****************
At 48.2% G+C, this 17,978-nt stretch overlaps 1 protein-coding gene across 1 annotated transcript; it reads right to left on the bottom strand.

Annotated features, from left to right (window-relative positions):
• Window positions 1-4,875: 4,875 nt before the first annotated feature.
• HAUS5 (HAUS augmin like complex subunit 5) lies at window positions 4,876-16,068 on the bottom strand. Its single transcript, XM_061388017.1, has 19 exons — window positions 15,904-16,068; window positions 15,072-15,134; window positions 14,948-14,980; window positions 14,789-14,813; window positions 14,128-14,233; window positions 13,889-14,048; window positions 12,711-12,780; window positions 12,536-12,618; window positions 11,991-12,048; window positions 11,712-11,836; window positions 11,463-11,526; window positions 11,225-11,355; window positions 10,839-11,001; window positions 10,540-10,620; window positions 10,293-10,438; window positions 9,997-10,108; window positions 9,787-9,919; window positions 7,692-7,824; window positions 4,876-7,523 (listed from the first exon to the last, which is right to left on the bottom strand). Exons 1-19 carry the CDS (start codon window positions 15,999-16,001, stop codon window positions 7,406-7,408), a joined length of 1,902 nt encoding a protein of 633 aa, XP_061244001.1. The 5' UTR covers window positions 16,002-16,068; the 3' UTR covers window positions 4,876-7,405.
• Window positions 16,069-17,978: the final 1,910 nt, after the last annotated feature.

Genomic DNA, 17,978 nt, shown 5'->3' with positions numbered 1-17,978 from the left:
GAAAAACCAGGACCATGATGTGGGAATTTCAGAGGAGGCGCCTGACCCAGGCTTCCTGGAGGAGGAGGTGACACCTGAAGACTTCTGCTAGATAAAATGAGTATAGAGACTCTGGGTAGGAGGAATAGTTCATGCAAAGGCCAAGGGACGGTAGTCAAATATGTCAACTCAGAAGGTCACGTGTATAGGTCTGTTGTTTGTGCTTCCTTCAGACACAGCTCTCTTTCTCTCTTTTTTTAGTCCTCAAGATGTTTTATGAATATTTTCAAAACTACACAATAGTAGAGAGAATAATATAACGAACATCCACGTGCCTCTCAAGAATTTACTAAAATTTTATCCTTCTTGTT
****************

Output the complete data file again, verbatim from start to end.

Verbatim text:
At 48.2% G+C, this 17,978-nt stretch overlaps 1 protein-coding gene across 1 annotated transcript; it reads right to left on the bottom strand.

Annotated features, from left to right (window-relative positions):
• Window positions 1-4,875: 4,875 nt before the first annotated feature.
• HAUS5 (HAUS augmin like complex subunit 5) lies at window positions 4,876-16,068 on the bottom strand. Its single transcript, XM_061388017.1, has 19 exons — window positions 15,904-16,068; window positions 15,072-15,134; window positions 14,948-14,980; window positions 14,789-14,813; window positions 14,128-14,233; window positions 13,889-14,048; window positions 12,711-12,780; window positions 12,536-12,618; window positions 11,991-12,048; window positions 11,712-11,836; window positions 11,463-11,526; window positions 11,225-11,355; window positions 10,839-11,001; window positions 10,540-10,620; window positions 10,293-10,438; window positions 9,997-10,108; window positions 9,787-9,919; window positions 7,692-7,824; window positions 4,876-7,523 (listed from the first exon to the last, which is right to left on the bottom strand). Exons 1-19 carry the CDS (start codon window positions 15,999-16,001, stop codon window positions 7,406-7,408), a joined length of 1,902 nt encoding a protein of 633 aa, XP_061244001.1. The 5' UTR covers window positions 16,002-16,068; the 3' UTR covers window positions 4,876-7,405.
• Window positions 16,069-17,978: the final 1,910 nt, after the last annotated feature.

Genomic DNA, 17,978 nt, shown 5'->3' with positions numbered 1-17,978 from the left:
GAAAAACCAGGACCATGATGTGGGAATTTCAGAGGAGGCGCCTGACCCAGGCTTCCTGGAGGAGGAGGTGACACCTGAAGACTTCTGCTAGATAAAATGAGTATAGAGACTCTGGGTAGGAGGAATAGTTCATGCAAAGGCCAAGGGACGGTAGTCAAATATGTCAACTCAGAAGGTCACGTGTATAGGTCTGTTGTTTGTGCTTCCTTCAGACACAGCTCTCTTTCTCTCTTTTTTTAGTCCTCAAGATGTTTTATGAATATTTTCAAAACTACACAATAGTAGAGAGAATAATATAACGAACATCCACGTGCCTCTCAAGAATTTACTAAAATTTTATCCTTCTTGTT